bullying anyone, none of the cast complained to the BBC about him bullying
them, and his decision to leave the BBC had nothing to do with any claims
of bullying.
"We apologise to Mr O'Connor for the distress caused, and have agreed to
pay him substantial damages and legal costs."
■ EastEnders boss leaves programme
Before joining the square in Walford, O'Connor was the editor of BBC Radio
4's The Archers, and was responsible for the domestic abuse story between
Helen Archer and Rob Titchener.
Speaking of his decision to leave Eastenders, O'Connor said working with
the cast and crew at Elstree had been "an absolute privilege".
He is now working with Sherlock writer Mark Gatiss on a big screen feature
on the murderer Neville Heath.
I wonder if he made more from his pay off from the BBC or the money from
the Sun?
And how much less would he have got if he had been female?

john
Hbunnet
2017-08-05 09:56:53 UTC
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Post by Btms
He is now working with Sherlock writer Mark Gatiss on a big screen feature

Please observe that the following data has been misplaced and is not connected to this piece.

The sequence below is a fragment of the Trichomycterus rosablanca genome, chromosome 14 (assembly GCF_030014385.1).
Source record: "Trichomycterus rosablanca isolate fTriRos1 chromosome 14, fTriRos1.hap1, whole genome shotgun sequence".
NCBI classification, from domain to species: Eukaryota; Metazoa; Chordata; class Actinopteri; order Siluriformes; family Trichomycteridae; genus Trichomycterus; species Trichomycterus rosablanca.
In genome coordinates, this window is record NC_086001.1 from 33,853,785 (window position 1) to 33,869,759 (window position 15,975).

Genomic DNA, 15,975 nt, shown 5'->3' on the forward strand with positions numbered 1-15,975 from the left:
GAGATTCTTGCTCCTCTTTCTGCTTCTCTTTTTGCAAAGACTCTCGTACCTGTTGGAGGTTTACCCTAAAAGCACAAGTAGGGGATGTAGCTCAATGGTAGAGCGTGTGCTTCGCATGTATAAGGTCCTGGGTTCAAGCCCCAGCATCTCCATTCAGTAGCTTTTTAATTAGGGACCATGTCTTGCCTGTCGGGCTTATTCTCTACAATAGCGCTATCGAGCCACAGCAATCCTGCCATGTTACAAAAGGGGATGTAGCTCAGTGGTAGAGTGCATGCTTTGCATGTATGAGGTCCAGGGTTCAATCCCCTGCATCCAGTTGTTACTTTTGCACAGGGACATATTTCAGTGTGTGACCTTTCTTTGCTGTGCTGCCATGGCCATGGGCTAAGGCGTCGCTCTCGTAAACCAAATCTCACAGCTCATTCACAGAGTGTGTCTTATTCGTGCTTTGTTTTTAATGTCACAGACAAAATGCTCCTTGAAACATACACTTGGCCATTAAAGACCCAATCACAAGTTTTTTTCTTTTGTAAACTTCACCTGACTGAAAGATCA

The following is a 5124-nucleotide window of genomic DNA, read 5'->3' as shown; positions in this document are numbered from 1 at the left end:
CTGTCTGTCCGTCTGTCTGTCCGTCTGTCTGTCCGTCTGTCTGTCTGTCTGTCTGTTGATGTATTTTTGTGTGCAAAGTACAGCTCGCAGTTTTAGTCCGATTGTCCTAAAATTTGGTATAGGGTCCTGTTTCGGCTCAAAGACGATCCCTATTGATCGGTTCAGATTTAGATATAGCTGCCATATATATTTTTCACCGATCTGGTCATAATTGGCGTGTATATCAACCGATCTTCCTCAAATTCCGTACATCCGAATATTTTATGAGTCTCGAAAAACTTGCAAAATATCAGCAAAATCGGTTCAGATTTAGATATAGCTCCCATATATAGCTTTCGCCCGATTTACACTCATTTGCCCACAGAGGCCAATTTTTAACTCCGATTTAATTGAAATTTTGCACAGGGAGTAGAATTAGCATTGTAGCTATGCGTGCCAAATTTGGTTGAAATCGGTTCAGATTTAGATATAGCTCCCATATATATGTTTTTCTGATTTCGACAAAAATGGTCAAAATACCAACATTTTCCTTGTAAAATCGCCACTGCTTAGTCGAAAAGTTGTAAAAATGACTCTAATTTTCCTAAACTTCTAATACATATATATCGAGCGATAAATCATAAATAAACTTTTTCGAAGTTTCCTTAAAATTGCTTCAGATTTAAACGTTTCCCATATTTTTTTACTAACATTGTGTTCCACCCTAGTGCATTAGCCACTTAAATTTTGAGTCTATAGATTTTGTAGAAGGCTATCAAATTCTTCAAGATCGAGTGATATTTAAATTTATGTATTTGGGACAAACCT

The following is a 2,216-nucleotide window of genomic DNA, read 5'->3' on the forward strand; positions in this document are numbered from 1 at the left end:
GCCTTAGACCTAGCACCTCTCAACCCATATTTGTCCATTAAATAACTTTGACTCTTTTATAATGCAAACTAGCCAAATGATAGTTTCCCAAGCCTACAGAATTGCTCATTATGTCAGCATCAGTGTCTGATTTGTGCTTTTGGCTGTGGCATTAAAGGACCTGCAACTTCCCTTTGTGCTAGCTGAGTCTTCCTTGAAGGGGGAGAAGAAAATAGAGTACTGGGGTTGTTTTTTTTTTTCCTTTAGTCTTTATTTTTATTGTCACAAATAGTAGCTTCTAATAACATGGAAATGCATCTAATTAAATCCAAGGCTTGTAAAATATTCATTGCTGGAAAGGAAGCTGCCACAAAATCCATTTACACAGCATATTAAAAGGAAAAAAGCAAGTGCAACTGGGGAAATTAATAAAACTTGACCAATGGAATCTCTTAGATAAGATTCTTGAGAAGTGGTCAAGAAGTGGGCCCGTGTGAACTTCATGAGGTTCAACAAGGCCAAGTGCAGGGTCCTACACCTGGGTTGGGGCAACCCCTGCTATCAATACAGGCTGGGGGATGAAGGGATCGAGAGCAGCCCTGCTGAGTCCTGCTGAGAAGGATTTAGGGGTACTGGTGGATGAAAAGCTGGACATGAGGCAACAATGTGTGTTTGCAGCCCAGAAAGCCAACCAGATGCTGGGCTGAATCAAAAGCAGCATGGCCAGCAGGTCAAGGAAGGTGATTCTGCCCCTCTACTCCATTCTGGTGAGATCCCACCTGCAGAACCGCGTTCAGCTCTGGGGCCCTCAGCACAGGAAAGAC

on the murderer Neville Heath.
S O'C has written an excellent book about Neville Heath. I was
recommended it by a friend with an interest in the subject.

"Handsome Brute: The true story of a Ladykiller, by Sean O'Connor
published by Simon & Schuster"


Well written. I particularly enjoyed where he sets the scene in London
immediately after the end of WW11.
--
Hbunnet
Btms
2017-08-05 09:57:07 UTC
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Post by Hbunnet
Post by Btms
He is now working with Sherlock writer Mark Gatiss on a big screen feature
on the murderer Neville Heath.
S O'C has written an excellent book about Neville Heath. I was
recommended it by a friend with an interest in the subject.
"Handsome Brute: The true story of a Ladykiller, by Sean O'Connor
published by Simon & Schuster"
Well written. I particularly enjoyed where he sets the scene in London
immediately after the end of WW11.
Sounds like he is drawn to stories of brutalised women. Don't quite know
what this may mean but it does seem to be saying something.
--
BTMS - Equine Advisor Extraordinaire.
krw
2017-08-05 14:09:25 UTC